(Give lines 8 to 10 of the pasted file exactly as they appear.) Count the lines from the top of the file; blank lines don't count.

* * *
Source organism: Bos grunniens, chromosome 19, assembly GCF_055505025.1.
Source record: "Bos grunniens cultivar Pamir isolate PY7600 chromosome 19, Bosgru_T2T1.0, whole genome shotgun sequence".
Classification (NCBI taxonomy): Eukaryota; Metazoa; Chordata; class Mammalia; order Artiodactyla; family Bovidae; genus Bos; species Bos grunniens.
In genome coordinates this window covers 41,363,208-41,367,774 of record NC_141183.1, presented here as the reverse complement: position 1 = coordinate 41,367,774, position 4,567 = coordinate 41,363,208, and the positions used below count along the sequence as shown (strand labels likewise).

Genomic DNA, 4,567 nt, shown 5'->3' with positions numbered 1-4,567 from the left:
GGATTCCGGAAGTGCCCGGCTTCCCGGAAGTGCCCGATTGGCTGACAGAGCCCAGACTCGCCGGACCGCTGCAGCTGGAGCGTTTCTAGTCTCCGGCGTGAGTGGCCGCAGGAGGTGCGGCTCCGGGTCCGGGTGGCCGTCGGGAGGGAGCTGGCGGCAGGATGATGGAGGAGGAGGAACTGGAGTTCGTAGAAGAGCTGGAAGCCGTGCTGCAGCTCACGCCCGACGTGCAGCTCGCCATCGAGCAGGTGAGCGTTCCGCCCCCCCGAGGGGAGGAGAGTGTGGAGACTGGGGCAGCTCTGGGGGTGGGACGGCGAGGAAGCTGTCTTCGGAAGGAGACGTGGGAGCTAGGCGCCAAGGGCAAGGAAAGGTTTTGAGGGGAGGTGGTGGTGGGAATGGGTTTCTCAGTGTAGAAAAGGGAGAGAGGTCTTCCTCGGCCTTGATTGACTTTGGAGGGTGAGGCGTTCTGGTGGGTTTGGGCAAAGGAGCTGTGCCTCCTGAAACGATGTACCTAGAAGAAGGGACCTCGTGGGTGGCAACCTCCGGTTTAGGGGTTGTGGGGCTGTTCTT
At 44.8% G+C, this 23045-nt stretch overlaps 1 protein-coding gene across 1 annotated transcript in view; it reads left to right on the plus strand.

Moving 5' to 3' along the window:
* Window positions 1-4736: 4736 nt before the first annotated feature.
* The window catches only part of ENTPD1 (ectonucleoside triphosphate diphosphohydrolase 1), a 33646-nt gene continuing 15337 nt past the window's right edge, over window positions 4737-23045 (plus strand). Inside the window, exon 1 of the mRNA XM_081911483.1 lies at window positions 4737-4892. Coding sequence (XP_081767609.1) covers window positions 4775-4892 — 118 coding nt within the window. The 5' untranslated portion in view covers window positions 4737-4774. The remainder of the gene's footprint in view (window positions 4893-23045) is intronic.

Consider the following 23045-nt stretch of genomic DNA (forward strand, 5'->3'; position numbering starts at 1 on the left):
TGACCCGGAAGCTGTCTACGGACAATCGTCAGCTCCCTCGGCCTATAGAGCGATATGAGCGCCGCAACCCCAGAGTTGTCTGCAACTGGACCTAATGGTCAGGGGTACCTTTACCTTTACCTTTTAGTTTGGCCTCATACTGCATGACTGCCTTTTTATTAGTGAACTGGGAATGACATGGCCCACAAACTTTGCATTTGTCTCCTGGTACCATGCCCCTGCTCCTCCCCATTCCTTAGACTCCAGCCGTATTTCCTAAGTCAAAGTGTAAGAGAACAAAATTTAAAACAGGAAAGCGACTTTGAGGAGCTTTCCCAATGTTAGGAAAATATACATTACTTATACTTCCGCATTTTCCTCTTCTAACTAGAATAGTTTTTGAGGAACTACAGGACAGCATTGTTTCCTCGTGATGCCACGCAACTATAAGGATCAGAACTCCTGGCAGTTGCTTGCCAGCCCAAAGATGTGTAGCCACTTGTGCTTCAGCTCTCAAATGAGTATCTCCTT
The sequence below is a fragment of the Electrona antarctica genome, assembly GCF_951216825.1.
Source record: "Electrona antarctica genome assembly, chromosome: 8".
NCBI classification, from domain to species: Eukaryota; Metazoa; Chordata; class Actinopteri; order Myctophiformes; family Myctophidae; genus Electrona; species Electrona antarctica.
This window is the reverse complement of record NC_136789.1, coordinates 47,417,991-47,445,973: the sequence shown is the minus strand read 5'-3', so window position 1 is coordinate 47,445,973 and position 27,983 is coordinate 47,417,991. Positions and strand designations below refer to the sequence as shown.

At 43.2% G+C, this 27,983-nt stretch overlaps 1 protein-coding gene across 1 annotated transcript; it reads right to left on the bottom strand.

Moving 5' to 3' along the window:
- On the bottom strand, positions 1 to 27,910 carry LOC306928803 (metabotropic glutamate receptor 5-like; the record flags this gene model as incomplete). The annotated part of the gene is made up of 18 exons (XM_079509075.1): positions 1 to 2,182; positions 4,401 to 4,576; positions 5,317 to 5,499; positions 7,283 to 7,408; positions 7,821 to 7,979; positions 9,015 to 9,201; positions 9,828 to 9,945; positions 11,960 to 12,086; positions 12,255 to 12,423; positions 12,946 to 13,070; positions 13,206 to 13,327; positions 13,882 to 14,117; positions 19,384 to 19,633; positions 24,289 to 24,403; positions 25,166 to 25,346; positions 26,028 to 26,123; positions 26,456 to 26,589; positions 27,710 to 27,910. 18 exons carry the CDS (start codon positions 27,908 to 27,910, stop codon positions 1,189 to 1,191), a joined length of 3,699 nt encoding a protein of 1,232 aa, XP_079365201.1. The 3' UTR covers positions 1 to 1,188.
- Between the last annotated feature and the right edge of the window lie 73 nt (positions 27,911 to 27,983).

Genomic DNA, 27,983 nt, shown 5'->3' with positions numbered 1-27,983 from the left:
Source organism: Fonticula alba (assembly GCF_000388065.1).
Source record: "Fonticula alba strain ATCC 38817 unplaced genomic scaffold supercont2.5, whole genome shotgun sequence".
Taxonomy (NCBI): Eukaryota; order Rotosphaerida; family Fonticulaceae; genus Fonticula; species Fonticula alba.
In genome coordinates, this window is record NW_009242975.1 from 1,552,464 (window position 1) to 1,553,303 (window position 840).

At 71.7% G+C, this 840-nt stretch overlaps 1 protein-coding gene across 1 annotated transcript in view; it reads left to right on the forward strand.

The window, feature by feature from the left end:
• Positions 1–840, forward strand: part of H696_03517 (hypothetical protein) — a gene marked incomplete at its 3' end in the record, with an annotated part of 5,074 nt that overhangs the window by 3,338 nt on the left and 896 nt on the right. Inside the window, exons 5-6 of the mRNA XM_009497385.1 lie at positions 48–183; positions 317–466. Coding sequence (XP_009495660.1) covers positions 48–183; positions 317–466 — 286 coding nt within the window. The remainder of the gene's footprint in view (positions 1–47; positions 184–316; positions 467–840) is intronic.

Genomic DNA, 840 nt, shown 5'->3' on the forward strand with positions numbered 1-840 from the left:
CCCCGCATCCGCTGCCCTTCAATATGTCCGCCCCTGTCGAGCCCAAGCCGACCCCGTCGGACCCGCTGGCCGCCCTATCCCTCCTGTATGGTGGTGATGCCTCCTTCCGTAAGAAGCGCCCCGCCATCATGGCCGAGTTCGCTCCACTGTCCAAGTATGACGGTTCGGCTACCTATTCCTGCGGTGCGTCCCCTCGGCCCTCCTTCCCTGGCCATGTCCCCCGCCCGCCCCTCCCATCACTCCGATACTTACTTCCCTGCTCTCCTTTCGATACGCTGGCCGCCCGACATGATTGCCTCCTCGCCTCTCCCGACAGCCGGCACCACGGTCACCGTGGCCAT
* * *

Moving 5' to 3' along the window:
* Window positions 1-4736: 4736 nt before the first annotated feature.
* The window catches only part of ENTPD1 (ectonucleoside triphosphate diphosphohydrolase 1), a 33646-nt gene continuing 15337 nt past the window's right edge, over window positions 4737-23045 (plus strand). Inside the window, exon 1 of the mRNA XM_081911483.1 lies at window positions 4737-4892. Coding sequence (XP_081767609.1) covers window positions 4775-4892 — 118 coding nt within the window. The 5' untranslated portion in view covers window positions 4737-4774. The remainder of the gene's footprint in view (window positions 4893-23045) is intronic.